Security adviser takes blame for tiff with Kang
The tweet followed recent reports of a heated squabble between Kim and Kang which occurred in April while they accompanied President Moon Jae-in on a trip to three Central Asian countries - Turkmenistan, Uzbekistan and Kazakhstan. They were reported to have been spotted arguing in English in a public space at a hotel.
Kang, when questioned by an opposition lawmaker at a National Assembly Foreign Affairs Committee meeting Monday about whether she and Kim had an argument in April, replied with a slight smile and said she will “not deny” it without elaborating further.
There have been speculations of disharmony between the Blue House National Security Office and Ministry of Foreign Affairs amid tense security and diplomatic issues.
The public squabble between Kang and Kim was thus seen to have highlighted such schism between the foreign affairs and security lines.
However, while acknowledging that a disagreement did take place, both Blue House and Foreign Ministry officials have downplayed the quarrel between Kim and Kang.
“There are concerns about a difference in opinions between the foreign affairs and security lines, but that seems to be due to my inadequacy,” Kim tweeted Wednesday morning. “It appears I got ahead of myself with my zeal to come up with the best policies amid a whirlwind of international affairs and lacked leniency in my heart. In the future, I will lower myself and work harder.”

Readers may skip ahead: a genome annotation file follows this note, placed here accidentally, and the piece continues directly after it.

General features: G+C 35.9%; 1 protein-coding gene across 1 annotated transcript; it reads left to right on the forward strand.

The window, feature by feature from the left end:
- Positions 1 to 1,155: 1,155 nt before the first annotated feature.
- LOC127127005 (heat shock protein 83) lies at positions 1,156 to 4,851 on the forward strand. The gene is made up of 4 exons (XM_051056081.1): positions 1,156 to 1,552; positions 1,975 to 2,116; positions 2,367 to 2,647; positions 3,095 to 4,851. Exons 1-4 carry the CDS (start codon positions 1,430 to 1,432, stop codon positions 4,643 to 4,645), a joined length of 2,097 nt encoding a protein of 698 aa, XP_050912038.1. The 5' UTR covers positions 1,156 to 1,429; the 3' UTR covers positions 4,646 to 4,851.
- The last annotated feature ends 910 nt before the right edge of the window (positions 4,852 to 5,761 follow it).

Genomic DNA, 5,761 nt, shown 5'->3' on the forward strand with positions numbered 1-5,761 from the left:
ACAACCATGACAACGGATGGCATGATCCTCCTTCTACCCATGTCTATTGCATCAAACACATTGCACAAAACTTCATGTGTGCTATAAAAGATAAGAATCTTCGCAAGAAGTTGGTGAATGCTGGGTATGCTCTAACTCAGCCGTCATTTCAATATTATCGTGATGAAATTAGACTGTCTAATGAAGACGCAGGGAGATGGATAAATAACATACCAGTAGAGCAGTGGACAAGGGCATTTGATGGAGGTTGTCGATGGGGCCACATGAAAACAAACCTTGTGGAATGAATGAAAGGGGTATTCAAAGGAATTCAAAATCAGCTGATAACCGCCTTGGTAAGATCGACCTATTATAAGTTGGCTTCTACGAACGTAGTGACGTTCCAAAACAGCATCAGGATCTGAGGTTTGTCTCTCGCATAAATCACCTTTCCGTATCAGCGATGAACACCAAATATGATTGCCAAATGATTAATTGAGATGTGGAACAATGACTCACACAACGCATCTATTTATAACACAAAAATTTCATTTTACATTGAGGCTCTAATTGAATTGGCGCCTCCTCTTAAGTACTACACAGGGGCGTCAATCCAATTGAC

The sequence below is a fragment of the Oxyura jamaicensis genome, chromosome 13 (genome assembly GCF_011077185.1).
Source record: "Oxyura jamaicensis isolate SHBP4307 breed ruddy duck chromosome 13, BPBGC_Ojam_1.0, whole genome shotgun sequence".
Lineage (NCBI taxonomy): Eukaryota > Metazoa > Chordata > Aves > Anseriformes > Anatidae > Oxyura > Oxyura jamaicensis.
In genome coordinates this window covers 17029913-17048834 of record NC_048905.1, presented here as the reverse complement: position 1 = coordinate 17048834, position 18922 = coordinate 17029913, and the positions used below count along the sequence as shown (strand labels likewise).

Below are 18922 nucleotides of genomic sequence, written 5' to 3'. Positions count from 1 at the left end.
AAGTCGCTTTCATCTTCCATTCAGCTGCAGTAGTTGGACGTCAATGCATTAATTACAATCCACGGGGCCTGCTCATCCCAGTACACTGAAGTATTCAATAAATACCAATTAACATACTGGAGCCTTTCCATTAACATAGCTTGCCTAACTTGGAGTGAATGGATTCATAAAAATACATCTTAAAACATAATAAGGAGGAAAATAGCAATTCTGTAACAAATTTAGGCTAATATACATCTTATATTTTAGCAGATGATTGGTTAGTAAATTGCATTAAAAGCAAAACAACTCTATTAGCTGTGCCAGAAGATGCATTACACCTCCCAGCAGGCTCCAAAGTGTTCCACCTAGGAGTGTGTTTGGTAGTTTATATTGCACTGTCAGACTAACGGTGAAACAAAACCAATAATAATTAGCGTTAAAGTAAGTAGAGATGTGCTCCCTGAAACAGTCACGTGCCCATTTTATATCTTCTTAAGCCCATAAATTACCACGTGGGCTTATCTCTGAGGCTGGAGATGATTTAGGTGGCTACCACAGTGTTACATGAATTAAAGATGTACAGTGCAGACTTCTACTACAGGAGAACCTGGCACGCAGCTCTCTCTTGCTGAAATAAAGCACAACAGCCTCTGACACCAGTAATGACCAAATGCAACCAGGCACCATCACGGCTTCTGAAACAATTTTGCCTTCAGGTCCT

Kim did not specifically mention Kang by name in the tweet, which gathered over 4,000 likes and 2,600 retweets in just four hours after it was posted.
During the argument during Moon’s overseas trip, Kim reportedly had berated an official for mistakes found in a Foreign Ministry document, and Kang in turn shot back at him not to scold someone from her ministry. Kim, a former trade minister, reportedly retorted in English, “It’s my style!”
Responding to such reports, a senior Blue House official told reporters Tuesday, “There can be slight differences in opinions while working, but even if there are such differences, that doesn’t mean you can’t work together.”
This official added that there are “very lively consultations” between the Foreign Ministry and the National Security Office, and that the two branches “cannot work without each other.”
The Blue House National Security Council last month decided to terminate the bilateral General Security of Military Information Agreement (Gsomia) intelligence-sharing pact with Japan, putting the Foreign Ministry in a difficult position as it deals with diplomacy with Tokyo over its export restriction measures and also with alliance issues with Washington.
BY SARAH KIM [firstname.lastname@example.org]
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